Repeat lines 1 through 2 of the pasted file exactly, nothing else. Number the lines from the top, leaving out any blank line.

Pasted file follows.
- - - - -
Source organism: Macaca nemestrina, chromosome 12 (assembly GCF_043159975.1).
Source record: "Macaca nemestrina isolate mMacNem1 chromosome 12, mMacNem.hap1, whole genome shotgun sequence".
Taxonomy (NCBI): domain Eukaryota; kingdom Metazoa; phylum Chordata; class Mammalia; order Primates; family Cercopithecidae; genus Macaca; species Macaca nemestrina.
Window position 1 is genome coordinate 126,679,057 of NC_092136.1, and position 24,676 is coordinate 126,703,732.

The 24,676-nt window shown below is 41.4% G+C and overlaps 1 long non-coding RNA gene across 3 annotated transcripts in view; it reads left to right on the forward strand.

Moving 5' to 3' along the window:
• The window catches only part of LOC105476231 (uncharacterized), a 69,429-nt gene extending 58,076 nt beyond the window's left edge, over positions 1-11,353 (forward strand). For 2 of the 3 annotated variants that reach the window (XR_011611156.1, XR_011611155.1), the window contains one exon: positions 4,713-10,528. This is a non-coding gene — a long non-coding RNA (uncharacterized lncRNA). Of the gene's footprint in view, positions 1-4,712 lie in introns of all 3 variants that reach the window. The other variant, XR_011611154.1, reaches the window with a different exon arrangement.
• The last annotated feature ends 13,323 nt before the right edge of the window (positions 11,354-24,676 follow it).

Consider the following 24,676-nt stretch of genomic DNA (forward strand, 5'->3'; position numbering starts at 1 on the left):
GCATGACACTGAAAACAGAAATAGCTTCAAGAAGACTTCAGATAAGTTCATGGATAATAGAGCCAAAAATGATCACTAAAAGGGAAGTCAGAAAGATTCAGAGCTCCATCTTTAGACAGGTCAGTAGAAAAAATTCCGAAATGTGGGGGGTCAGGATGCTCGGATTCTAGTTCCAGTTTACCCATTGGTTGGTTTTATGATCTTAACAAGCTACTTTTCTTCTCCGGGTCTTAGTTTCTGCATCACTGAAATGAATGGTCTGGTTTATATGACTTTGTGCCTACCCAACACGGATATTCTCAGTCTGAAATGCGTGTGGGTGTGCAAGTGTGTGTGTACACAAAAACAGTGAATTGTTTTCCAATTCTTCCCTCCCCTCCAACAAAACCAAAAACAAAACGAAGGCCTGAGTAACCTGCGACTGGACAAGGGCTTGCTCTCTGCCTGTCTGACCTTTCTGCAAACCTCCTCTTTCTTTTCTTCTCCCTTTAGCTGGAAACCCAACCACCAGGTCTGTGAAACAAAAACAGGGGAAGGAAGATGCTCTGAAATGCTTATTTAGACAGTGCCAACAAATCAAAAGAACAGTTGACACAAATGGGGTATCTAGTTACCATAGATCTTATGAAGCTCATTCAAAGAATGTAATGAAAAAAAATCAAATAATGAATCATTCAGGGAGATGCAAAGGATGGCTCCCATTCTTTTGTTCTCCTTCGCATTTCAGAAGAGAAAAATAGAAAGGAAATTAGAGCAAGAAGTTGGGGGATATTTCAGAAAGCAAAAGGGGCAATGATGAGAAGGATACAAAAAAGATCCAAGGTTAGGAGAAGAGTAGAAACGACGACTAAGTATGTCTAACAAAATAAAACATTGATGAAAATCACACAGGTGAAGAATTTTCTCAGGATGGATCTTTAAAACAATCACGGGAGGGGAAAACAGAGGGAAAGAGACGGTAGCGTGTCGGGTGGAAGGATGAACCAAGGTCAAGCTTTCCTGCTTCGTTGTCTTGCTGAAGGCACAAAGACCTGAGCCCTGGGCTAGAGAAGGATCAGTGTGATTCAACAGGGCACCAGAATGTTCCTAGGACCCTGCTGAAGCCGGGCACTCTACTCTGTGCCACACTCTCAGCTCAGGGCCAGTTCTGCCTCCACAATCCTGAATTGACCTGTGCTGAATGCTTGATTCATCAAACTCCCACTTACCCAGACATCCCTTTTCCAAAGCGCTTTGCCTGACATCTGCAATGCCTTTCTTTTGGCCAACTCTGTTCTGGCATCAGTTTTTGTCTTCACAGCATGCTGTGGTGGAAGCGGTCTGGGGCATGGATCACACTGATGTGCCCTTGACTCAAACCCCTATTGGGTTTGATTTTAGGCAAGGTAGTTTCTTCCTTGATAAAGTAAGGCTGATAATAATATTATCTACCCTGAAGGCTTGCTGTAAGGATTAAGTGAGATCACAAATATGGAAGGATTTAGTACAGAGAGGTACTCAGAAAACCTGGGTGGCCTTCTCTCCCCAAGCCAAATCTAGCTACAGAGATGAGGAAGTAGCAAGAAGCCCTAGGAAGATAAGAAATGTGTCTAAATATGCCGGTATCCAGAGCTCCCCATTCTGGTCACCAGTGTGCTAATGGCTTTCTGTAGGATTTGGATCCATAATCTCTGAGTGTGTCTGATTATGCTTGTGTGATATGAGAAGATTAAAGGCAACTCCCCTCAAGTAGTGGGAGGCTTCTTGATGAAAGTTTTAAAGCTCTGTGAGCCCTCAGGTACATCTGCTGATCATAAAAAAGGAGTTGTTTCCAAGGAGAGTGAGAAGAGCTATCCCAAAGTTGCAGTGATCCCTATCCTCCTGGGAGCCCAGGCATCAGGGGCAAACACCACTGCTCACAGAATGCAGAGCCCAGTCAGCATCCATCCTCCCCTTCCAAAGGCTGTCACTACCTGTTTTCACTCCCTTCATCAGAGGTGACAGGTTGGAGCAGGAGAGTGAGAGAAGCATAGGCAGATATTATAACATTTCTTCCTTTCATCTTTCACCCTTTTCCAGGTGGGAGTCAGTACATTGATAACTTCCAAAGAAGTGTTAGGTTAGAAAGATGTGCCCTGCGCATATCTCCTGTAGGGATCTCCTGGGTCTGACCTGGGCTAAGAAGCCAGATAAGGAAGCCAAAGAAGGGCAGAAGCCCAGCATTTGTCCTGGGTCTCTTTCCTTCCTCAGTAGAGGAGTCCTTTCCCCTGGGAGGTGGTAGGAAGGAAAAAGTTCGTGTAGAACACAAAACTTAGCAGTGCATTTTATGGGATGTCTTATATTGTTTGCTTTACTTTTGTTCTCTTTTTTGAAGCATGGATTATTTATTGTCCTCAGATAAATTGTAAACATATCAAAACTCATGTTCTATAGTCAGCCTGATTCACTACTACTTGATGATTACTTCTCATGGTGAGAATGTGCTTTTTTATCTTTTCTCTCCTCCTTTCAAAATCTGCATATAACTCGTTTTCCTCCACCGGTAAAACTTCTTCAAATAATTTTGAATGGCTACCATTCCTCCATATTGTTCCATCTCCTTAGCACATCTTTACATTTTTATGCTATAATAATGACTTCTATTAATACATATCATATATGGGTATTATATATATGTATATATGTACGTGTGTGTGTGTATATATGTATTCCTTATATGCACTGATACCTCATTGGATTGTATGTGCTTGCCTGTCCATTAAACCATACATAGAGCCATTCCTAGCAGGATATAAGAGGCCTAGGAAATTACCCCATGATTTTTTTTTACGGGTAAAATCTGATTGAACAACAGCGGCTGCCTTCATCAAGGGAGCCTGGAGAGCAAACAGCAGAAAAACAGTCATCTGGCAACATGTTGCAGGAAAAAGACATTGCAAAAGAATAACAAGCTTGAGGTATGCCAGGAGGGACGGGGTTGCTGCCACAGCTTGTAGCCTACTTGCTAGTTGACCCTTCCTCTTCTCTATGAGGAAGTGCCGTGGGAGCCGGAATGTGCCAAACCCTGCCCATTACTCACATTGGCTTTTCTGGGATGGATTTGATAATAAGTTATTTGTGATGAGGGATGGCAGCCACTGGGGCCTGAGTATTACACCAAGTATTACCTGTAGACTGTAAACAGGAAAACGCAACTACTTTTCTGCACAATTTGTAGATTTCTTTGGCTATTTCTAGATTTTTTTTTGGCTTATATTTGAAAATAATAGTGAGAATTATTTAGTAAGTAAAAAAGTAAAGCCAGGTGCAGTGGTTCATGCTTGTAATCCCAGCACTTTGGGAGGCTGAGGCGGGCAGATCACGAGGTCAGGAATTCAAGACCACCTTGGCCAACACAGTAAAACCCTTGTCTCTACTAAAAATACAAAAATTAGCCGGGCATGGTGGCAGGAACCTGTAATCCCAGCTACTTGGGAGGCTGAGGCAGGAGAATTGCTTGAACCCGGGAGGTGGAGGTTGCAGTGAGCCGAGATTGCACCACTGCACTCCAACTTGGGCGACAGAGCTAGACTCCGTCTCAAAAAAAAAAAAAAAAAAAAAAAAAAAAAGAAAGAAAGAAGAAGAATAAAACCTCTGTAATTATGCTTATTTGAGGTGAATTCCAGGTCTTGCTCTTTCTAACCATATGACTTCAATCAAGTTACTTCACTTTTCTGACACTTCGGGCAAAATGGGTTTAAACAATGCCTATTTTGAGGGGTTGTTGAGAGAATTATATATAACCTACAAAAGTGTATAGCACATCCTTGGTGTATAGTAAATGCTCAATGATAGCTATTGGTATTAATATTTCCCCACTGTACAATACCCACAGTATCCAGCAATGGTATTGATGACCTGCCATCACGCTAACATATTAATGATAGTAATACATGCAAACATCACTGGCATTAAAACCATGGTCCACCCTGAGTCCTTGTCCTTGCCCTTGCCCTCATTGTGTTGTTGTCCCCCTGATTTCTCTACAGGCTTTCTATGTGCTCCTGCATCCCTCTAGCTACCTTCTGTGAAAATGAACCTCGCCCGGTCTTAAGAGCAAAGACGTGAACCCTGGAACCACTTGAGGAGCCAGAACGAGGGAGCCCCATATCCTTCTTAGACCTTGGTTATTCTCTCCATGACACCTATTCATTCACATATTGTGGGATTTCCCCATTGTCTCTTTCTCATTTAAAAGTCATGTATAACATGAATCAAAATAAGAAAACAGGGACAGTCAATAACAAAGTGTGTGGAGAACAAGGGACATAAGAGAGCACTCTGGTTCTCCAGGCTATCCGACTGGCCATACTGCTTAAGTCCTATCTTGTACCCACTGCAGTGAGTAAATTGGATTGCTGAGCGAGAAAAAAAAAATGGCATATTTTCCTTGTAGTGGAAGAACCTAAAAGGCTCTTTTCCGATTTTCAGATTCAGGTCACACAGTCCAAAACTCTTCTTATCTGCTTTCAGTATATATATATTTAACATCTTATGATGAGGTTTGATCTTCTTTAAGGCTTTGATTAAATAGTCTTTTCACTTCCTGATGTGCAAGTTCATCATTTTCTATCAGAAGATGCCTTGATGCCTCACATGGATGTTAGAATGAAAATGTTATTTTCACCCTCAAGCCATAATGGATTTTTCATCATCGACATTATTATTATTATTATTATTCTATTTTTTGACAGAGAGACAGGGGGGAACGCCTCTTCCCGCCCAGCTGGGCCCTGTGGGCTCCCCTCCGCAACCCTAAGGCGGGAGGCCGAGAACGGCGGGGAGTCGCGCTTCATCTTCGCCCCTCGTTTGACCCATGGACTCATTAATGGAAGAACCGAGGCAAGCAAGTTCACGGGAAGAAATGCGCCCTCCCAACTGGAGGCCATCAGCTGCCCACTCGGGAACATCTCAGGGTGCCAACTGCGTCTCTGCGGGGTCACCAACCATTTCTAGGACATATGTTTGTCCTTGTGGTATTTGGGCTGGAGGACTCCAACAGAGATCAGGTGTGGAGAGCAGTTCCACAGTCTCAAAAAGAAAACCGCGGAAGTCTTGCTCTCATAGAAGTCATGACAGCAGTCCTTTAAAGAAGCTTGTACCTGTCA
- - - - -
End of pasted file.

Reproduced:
Source organism: Macaca nemestrina, chromosome 12 (assembly GCF_043159975.1).
Source record: "Macaca nemestrina isolate mMacNem1 chromosome 12, mMacNem.hap1, whole genome shotgun sequence".